Hundreds of people across Dublin have been given cameras to record traffic going past their home.
It is part of an EU Citizen Scientist initiative called WeCount, which is being run in five European cities; Madrid, Barcelona, Ljubljana, Leuven and Dublin.
In Ireland, it is being coordinated by Francesco Pilla, Associate Professor at UCD's School of Architecture, Planning and Environmental Policy.
He says the idea is to empower citizens by giving them hard data about what is going on outside their homes, because people often have strong opinions about transport or mobility issues in their area but do not have the evidence to drive the change they want to see.
The cameras are stuck to the inside of a window with a clear view of the road and record cars, heavy vehicles, bicycles and pedestrians passing by.
A small computer in the sensor converts that into numbers and uploads the data. The video never leaves the device so the process is GDPR compliant.
The citizens own the data, and can use it to lobby their local authority.
Mr Pilla is also distributing air quality monitors but has fewer of those, and hopes to get one to each community where people are participating so the effect of traffic on air quality can also be recorded.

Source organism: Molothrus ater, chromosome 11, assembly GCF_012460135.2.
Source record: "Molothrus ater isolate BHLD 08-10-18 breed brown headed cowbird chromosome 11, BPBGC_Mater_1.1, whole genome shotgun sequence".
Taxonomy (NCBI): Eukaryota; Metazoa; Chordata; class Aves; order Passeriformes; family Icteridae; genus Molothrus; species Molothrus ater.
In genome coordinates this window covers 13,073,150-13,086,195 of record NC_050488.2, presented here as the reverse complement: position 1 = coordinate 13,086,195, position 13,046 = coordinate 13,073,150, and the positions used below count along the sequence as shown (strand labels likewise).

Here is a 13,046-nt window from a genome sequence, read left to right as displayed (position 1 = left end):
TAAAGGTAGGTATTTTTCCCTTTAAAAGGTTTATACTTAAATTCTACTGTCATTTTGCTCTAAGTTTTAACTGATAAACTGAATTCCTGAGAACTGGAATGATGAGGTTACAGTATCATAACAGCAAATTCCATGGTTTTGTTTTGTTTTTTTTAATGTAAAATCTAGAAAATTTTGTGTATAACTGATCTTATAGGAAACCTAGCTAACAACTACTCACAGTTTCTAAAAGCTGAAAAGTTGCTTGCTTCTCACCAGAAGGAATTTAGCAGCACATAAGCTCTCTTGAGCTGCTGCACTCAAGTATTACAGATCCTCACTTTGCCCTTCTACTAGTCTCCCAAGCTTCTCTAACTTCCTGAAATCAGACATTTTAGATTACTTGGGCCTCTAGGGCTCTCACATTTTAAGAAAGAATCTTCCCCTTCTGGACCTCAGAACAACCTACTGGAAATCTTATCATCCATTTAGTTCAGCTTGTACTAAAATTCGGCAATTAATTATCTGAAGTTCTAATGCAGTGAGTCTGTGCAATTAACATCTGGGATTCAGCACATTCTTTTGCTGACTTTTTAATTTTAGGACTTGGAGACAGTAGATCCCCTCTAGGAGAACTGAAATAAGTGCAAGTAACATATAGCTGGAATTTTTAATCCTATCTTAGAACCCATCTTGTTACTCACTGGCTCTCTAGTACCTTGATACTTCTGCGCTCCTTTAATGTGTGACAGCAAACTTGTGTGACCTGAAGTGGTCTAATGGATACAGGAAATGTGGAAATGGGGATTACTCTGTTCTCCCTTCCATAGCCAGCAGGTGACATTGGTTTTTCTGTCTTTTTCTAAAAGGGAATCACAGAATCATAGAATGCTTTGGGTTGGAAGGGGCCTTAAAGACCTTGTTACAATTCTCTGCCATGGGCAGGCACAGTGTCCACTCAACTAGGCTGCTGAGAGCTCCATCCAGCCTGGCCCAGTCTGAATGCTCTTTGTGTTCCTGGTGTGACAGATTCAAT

He says the information gathered will be used to inform policy at a European level but also to allow bottom-up driven changes in participants' local area.
He is giving out some through schools where he gives workshops to the students.
People across Dublin are being given cameras to monitor the traffic going past their homes. It's part of the WeCount project which is aimed at giving people data they can use to campaign for quieter streets or better air quality in their area. pic.twitter.com/Vqa58qnnEz— RTÉ News (@rtenews) November 26, 2020
At Trinity Comprehensive in Ballymun, students were interested by the project. Abulaziz Abdulnasser says hundreds of cars pass his house every day, and he would like to know how many.
Community activists are also signing up. In Phibsborough, traffic is a big issue and several local businesses around the busy crossroads have agreed to put cameras inside their windows.
Anne Bedos of Rothar Bikeshop says planners have always treated Phibsborough as a place to travel through rather than as place for people to be, but despite this it has a thriving community. Marion Fitzpatrick of Phizzfest says the traffic levels can be difficult and at times dangerous for people in Phibsborough as they try to get around their own village.
Across the city in Harold's Cross, Paula Russell is a member of the village community council. She has taken a sensor to measure the traffic on the busy road outside her house. She says the village council wants to make the area smarter, healthier and greener and the sensor will give them data which will help as they work towards that goal.